On the surface, today’s modern media landscape looks better than ever for a marketer. More exciting channels mean more opportunities to make advertising more effective and broadcast creative messages for your brand.
In reality, consumers are inundated with messages, all asking for engagement and reactions across several devices and channels daily. Their attention shifts across various screens and platforms, big and small.
The fragmented state of media makes it challenging for you to understand what it truly means to reach your audience effectively, and finding that universal customer view is hard.
Now you’re scratching your head and asking, “Where do I even begin?”
Measuring TV and digital campaigns beyond basic metrics has always been a challenge, even for the most advanced advertisers and publishers.
You need to understand who saw an ad and where, but due to fragmentation, varying industry benchmarks, and disparate measurement solutions, you feel nearly blind when it comes to seeing whether your ad spend is working the way you expect.
If you’re asking yourself, “Is there a simple way to build a scalable, repeatable measurement process for my business in a cross-platform world?” then you’re reading the right guide.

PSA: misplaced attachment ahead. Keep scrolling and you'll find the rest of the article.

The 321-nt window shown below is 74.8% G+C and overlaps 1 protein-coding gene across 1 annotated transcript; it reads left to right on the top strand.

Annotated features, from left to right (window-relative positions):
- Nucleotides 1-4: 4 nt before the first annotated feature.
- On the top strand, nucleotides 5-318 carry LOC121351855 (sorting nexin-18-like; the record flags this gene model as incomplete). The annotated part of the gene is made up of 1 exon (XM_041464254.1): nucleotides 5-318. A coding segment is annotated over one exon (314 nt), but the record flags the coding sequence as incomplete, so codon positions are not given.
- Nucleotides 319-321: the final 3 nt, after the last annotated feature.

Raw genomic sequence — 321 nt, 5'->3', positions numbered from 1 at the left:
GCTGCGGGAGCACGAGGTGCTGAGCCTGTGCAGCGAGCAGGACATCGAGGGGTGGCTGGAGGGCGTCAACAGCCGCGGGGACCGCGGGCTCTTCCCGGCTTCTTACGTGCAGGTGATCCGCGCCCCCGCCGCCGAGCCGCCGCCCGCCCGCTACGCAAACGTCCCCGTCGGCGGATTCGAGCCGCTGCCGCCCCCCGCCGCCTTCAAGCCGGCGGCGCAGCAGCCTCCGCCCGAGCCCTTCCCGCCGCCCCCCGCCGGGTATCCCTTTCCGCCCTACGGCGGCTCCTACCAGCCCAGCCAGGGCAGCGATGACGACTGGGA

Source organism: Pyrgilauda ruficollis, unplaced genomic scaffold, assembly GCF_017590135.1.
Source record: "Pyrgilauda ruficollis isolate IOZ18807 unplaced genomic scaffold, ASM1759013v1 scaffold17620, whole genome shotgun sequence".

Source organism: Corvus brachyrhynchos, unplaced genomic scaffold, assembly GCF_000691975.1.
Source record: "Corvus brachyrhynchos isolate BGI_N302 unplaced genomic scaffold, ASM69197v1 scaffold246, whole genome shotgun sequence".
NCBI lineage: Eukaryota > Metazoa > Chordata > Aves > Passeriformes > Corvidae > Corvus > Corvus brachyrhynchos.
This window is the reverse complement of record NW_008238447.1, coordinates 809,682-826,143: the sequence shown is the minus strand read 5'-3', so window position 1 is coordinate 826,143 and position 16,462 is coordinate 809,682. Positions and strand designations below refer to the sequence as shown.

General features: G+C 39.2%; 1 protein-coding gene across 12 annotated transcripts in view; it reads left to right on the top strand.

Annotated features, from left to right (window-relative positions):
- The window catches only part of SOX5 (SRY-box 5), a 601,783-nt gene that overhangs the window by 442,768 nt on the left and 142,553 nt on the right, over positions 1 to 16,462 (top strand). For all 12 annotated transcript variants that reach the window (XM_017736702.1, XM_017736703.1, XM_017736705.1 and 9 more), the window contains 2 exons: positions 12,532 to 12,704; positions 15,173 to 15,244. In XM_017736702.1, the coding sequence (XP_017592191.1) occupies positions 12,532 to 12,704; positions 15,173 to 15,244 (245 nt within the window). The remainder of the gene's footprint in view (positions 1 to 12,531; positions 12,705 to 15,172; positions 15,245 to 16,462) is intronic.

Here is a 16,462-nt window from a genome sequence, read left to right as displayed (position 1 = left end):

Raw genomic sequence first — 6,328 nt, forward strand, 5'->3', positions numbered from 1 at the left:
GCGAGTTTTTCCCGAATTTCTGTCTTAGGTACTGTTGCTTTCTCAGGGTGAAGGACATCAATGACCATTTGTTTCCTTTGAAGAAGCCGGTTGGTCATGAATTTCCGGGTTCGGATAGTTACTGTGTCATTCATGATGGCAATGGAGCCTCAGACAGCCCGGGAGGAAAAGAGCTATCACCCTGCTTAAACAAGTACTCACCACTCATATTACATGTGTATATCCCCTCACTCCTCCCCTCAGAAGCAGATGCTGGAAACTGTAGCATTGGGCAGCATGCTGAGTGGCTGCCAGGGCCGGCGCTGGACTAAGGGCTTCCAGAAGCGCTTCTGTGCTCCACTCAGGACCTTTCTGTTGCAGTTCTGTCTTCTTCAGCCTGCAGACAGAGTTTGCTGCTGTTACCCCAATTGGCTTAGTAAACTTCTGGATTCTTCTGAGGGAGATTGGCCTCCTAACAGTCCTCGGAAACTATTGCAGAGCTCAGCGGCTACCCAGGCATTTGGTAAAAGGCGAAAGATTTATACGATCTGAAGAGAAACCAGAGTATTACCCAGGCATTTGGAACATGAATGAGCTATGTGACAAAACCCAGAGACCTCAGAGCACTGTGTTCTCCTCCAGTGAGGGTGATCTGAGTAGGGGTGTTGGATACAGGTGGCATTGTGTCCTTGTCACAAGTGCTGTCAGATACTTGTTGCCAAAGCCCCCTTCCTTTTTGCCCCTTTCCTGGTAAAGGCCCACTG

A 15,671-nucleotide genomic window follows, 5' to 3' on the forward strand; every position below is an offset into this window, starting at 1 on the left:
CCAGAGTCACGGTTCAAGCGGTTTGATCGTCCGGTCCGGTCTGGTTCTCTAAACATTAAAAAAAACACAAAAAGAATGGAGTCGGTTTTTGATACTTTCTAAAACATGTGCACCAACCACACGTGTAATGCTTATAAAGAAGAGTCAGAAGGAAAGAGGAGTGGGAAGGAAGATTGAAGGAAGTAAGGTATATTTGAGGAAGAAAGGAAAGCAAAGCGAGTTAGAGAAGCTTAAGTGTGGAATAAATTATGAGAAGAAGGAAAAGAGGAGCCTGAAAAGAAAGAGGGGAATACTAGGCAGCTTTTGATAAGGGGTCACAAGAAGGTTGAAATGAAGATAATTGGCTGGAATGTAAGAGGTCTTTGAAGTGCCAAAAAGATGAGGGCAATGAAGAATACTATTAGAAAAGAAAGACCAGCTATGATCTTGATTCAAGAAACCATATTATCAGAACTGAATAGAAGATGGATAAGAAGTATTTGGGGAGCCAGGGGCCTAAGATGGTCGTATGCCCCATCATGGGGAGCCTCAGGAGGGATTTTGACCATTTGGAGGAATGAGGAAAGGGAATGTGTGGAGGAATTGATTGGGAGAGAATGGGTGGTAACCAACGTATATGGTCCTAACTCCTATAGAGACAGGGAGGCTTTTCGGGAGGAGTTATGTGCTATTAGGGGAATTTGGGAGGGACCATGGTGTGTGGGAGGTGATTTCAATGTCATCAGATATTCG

In the following five steps, we map out the formula to efficient and effective cross-platform measurement that ensures you are reaching the right audience, at the right frequency, and doing it all with ease.
Before setting a campaign measurement strategy, it is important to start with basic objectives. Seems simple, but this step is often overlooked by even the most seasoned marketing teams. If you don’t know your goal, how will you truly measure success?
For this step, answer two key questions:
This chart is a great example of a specific and measurable business objective matched to critical tracking metrics.
|Business Objective||Measurement Strategy Bullets|
|Deliver new product format messaging to brand loyalists 1X/week for 8 weeks||
Viewable impression percent
On-target impression percent
Percent of households receiving 4-12 impressions across all channels
The robots haven’t taken over yet, but to properly analyze the efficiency of your campaign, it is essential you ensure the impressions you paid for are valid and viewable.
This means not counting impressions served to bots or those that were served to someone who wasn’t even in the room. In this fast-paced, algorithmic-dependent industry, it’s more impressions than you might think.
Therefore, measuring and detecting invalid traffic (IVT) is a requirement for all TV and digital campaigns.
Once you confirm your ad was seen by a person, ensure that this person is the one you set out to reach in the first place. Just because you reached a human, doesn’t mean it was the right one.
In a test with 30 brands across a variety of industries, we discovered that ~47 percent of impressions were off-target across TV and digital—no matter the size of the campaign or notoriety of the brand. For every impression that went to someone relevant, another did not.